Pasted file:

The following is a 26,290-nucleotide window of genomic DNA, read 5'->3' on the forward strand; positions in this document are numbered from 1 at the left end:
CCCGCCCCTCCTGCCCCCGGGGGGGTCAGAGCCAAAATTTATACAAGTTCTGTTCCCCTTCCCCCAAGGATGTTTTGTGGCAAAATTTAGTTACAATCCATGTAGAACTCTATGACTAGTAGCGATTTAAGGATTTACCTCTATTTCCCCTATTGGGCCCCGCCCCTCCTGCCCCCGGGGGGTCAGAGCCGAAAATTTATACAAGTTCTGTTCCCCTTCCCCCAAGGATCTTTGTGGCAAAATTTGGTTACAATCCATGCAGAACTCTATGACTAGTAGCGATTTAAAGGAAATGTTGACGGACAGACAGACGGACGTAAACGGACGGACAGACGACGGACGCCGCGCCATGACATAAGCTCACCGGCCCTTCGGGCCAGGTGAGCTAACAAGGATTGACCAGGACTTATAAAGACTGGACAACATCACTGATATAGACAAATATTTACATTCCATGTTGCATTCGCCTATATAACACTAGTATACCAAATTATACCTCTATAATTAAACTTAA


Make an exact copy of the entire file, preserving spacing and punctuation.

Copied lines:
The following is a 26,290-nucleotide window of genomic DNA, read 5'->3' on the forward strand; positions in this document are numbered from 1 at the left end:
CCCGCCCCTCCTGCCCCCGGGGGGGTCAGAGCCAAAATTTATACAAGTTCTGTTCCCCTTCCCCCAAGGATGTTTTGTGGCAAAATTTAGTTACAATCCATGTAGAACTCTATGACTAGTAGCGATTTAAGGATTTACCTCTATTTCCCCTATTGGGCCCCGCCCCTCCTGCCCCCGGGGGGTCAGAGCCGAAAATTTATACAAGTTCTGTTCCCCTTCCCCCAAGGATCTTTGTGGCAAAATTTGGTTACAATCCATGCAGAACTCTATGACTAGTAGCGATTTAAAGGAAATGTTGACGGACAGACAGACGGACGTAAACGGACGGACAGACGACGGACGCCGCGCCATGACATAAGCTCACCGGCCCTTCGGGCCAGGTGAGCTAACAAGGATTGACCAGGACTTATAAAGACTGGACAACATCACTGATATAGACAAATATTTACATTCCATGTTGCATTCGCCTATATAACACTAGTATACCAAATTATACCTCTATAATTAAACTTAA